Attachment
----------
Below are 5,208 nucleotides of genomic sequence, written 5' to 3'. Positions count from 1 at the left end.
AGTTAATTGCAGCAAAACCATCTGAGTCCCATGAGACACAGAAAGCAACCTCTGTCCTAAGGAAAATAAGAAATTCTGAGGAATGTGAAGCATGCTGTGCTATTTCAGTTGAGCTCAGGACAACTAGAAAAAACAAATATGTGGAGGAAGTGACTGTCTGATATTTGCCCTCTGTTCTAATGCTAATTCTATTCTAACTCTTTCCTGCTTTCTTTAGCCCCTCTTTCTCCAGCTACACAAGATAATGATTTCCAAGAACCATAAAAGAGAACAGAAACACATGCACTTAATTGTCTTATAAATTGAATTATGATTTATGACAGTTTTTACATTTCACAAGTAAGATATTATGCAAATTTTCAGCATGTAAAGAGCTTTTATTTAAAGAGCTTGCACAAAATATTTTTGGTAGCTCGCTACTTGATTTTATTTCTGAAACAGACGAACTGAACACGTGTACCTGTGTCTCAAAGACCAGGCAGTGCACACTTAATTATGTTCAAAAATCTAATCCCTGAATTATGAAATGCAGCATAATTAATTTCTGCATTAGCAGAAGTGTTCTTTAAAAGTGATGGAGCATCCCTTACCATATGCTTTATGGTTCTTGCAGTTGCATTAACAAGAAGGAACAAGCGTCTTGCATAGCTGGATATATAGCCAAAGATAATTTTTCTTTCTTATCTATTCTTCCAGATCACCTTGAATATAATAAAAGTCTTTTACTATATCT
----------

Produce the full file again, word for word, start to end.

Below are 5,208 nucleotides of genomic sequence, written 5' to 3'. Positions count from 1 at the left end.
AGTTAATTGCAGCAAAACCATCTGAGTCCCATGAGACACAGAAAGCAACCTCTGTCCTAAGGAAAATAAGAAATTCTGAGGAATGTGAAGCATGCTGTGCTATTTCAGTTGAGCTCAGGACAACTAGAAAAAACAAATATGTGGAGGAAGTGACTGTCTGATATTTGCCCTCTGTTCTAATGCTAATTCTATTCTAACTCTTTCCTGCTTTCTTTAGCCCCTCTTTCTCCAGCTACACAAGATAATGATTTCCAAGAACCATAAAAGAGAACAGAAACACATGCACTTAATTGTCTTATAAATTGAATTATGATTTATGACAGTTTTTACATTTCACAAGTAAGATATTATGCAAATTTTCAGCATGTAAAGAGCTTTTATTTAAAGAGCTTGCACAAAATATTTTTGGTAGCTCGCTACTTGATTTTATTTCTGAAACAGACGAACTGAACACGTGTACCTGTGTCTCAAAGACCAGGCAGTGCACACTTAATTATGTTCAAAAATCTAATCCCTGAATTATGAAATGCAGCATAATTAATTTCTGCATTAGCAGAAGTGTTCTTTAAAAGTGATGGAGCATCCCTTACCATATGCTTTATGGTTCTTGCAGTTGCATTAACAAGAAGGAACAAGCGTCTTGCATAGCTGGATATATAGCCAAAGATAATTTTTCTTTCTTATCTATTCTTCCAGATCACCTTGAATATAATAAAAGTCTTTTACTATATCT